1. What inspired you to begin nature journaling? Nature inspires me- and my own forgetfulness- when I see such amazing things, I guess I want to keep a record to look back on and spark the memory and wonder.  Curiosity also inspires me- I like to find out more about what I find and keeping a track of that is cool- it makes me feel like I understand my environment more. We have just moved to a little town near the ocean on the southern coast of Australia and have a mix of beach, rockpools, coastal brush and local rainforest to explore- so much to capture! 2. Now that you’ve heard from several other journalers about their processes, and had a peek at their journals, which ideas or approaches do you want to try? I loved Shayna's journal- she has a focus on the visual, but plenty of observations and questions and I think I will do the same of filling in information afterwards.  I also liked her page with multiple ferns - the idea of creating your own field guide- I can see that working for me for so many different organisms in my environment- ferns, shells, starfish, pine cones- endless. I also loved Holly's journal- her pictures are so gorgeous, that one really inspired me to create beautiful pictures, but also the idea of capturing the changing seasons came across really strongly in her journal and I liked that alot too. In Liz's journal I loved the landscape captures- how such vast landscapes could be captured so beautifully in miniature is really inspiring to me- I had always thought more about drawing small things, but will definitely try and capture some big landscapes in miniature now. In DJ's journal I loved the repetition of drawing the same species over and over again but capturing all different details and postures- I mostly draw birds once- usually the first time I see them- and dont really draw common birds like seagulls, but see through DJ's work how trying to capture different aspects could be great to make me a better drawer and to discover things about their behaviour.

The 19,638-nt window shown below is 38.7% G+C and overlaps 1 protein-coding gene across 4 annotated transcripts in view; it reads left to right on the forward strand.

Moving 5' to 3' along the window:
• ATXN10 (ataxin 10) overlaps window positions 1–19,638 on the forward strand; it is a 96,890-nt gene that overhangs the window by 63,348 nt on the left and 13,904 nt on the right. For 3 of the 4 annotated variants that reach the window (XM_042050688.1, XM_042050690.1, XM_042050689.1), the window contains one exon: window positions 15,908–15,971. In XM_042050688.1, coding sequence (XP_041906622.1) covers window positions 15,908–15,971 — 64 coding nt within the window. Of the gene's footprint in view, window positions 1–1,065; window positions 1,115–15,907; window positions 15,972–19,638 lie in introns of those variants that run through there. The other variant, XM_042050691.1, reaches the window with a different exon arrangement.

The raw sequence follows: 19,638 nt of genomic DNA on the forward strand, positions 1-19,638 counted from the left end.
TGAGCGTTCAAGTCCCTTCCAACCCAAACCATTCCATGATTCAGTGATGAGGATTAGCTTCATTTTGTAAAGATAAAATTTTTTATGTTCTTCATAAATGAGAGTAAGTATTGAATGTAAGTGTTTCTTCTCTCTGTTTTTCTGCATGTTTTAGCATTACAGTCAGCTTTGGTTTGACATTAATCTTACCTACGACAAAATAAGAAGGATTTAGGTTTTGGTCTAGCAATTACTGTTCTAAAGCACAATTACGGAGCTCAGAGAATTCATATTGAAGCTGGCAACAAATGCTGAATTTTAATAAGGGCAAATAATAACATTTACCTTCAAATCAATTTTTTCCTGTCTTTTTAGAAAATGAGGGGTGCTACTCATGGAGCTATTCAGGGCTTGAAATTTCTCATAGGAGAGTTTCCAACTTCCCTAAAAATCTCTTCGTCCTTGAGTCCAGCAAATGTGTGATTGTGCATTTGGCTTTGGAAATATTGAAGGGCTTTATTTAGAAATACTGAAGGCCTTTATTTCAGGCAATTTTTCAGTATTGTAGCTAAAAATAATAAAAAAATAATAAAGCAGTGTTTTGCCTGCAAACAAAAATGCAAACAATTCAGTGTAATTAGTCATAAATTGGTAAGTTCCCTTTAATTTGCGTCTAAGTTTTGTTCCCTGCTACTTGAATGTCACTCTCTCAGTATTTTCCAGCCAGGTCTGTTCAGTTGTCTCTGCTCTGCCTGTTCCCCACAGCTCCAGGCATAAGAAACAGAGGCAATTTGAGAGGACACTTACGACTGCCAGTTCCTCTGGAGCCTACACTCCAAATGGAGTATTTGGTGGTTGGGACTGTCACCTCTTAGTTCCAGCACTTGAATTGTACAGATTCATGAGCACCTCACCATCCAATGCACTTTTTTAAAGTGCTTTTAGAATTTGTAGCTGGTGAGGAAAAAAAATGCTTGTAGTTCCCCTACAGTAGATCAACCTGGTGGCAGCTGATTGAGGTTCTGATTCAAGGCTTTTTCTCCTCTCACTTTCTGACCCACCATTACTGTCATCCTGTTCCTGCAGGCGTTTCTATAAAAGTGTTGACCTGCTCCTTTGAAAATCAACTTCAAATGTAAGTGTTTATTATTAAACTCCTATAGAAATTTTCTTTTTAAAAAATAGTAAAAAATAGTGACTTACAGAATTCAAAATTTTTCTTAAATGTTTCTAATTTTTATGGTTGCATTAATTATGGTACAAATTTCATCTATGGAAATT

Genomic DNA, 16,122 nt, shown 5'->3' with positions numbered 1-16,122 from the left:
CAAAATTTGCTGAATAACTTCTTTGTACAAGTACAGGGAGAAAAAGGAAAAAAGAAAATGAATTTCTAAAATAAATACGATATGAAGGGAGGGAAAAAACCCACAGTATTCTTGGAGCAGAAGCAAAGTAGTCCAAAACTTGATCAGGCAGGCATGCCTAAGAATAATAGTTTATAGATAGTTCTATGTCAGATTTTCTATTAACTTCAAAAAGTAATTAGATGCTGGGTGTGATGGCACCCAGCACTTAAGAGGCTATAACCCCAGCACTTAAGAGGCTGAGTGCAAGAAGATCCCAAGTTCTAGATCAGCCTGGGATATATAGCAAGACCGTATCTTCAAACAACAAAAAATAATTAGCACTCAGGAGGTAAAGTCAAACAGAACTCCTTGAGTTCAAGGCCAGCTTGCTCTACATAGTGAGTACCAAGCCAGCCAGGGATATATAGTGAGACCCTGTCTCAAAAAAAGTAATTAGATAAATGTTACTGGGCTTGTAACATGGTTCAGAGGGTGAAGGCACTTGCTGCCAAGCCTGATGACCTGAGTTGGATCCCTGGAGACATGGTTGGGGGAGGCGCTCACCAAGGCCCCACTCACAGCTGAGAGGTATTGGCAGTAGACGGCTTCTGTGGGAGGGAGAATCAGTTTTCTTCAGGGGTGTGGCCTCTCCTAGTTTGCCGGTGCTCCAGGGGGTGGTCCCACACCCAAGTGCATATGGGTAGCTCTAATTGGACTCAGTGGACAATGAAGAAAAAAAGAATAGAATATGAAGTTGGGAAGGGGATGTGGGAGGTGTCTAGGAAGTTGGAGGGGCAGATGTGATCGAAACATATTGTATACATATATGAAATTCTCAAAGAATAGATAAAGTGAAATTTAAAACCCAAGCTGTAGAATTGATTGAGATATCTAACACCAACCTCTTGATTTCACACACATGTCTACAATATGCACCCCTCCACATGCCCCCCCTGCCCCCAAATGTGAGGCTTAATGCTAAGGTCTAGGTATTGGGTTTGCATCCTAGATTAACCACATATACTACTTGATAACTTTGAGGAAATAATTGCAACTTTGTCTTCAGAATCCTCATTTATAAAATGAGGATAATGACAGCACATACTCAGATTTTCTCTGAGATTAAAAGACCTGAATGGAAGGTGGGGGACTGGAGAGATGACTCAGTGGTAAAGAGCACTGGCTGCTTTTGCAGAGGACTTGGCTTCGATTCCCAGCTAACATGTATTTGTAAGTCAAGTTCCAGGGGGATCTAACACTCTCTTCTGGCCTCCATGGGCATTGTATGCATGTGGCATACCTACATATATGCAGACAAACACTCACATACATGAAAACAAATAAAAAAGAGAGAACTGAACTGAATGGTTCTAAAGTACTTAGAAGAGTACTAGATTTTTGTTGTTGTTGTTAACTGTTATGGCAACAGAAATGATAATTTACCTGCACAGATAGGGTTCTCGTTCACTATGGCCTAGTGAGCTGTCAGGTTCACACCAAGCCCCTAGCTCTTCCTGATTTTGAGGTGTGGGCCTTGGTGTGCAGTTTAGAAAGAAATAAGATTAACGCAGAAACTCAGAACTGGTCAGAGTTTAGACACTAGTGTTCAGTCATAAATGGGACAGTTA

• Scott
        Participant
        Chirps: 2
        Really enjoyed your comments-especially the statement that really resonated with me-'Nature inspires me and my own forgetfulness.'
    • Janet
      Participant
      Chirps: 5
      I have been receiving the Cornell Uni emails about birds for a few years and I get so many I usually skip them...sorry! However, Liz's one-hour demonstration of drawing a black and white warbler caught my eye and was very enjoyable, and I noted the offer of this course. Well, I looked into it and signed up. Here I am, happily. I am an artist and a birdwatcher, with very few paintings of birds to my name...so far. However, I have been enjoying painting mushrooms, leaves, blossoms and flowers. The idea of nature journaling appeals because I love plein air painting. It allows me to slow down and just be peaceful, note what is going on, see birds come and go, and watch weather changes and light and shadow play over water and headland. I like the idea of journaling each day for a month, and I like the idea of journaling to capture the essence of a trip. I think I prefer vivid pictures of varying sizes together with notes and arrows pointing to specific details, plus writing that runs around the pictures and down the page. I also like the idea of identifying what I have found and adding that information later. Briony Penn published her nature journal and from what I recall it was exquisite. (Here is a link to her book. It is not quite a nature journal per se, although, perhaps it is. Anyway, I think it looks exciting.)
    • NANETTE
      Participant
      Chirps: 4
      I started nature journaling because I've always loved drawing animals. and when I got into birds I found out about nature journaling and Audubon. so later on I found bird academy and for weeks or months, I was thinking of starting a class. then I asked my mom and she said yes today I just started the class.
    • Janet
      Participant
      Chirps: 4